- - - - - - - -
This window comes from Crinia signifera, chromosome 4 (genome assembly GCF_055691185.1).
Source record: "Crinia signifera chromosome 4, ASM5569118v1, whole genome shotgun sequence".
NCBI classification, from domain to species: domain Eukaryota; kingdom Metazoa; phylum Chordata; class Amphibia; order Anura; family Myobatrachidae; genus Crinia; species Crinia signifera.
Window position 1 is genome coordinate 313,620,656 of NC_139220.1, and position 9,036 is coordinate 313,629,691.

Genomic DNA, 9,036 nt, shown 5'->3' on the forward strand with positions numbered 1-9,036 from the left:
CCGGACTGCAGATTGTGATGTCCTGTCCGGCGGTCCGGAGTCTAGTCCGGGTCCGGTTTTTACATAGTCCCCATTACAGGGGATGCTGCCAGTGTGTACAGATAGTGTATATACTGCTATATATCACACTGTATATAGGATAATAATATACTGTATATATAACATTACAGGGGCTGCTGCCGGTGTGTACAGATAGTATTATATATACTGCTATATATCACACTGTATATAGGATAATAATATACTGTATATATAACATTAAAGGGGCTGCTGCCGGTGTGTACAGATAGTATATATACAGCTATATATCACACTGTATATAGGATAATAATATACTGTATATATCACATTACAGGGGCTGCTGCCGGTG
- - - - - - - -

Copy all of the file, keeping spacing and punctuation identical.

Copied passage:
This window comes from Crinia signifera, chromosome 4 (genome assembly GCF_055691185.1).
Source record: "Crinia signifera chromosome 4, ASM5569118v1, whole genome shotgun sequence".
NCBI classification, from domain to species: domain Eukaryota; kingdom Metazoa; phylum Chordata; class Amphibia; order Anura; family Myobatrachidae; genus Crinia; species Crinia signifera.
Window position 1 is genome coordinate 313,620,656 of NC_139220.1, and position 9,036 is coordinate 313,629,691.

Genomic DNA, 9,036 nt, shown 5'->3' on the forward strand with positions numbered 1-9,036 from the left:
CCGGACTGCAGATTGTGATGTCCTGTCCGGCGGTCCGGAGTCTAGTCCGGGTCCGGTTTTTACATAGTCCCCATTACAGGGGATGCTGCCAGTGTGTACAGATAGTGTATATACTGCTATATATCACACTGTATATAGGATAATAATATACTGTATATATAACATTACAGGGGCTGCTGCCGGTGTGTACAGATAGTATTATATATACTGCTATATATCACACTGTATATAGGATAATAATATACTGTATATATAACATTAAAGGGGCTGCTGCCGGTGTGTACAGATAGTATATATACAGCTATATATCACACTGTATATAGGATAATAATATACTGTATATATCACATTACAGGGGCTGCTGCCGGTG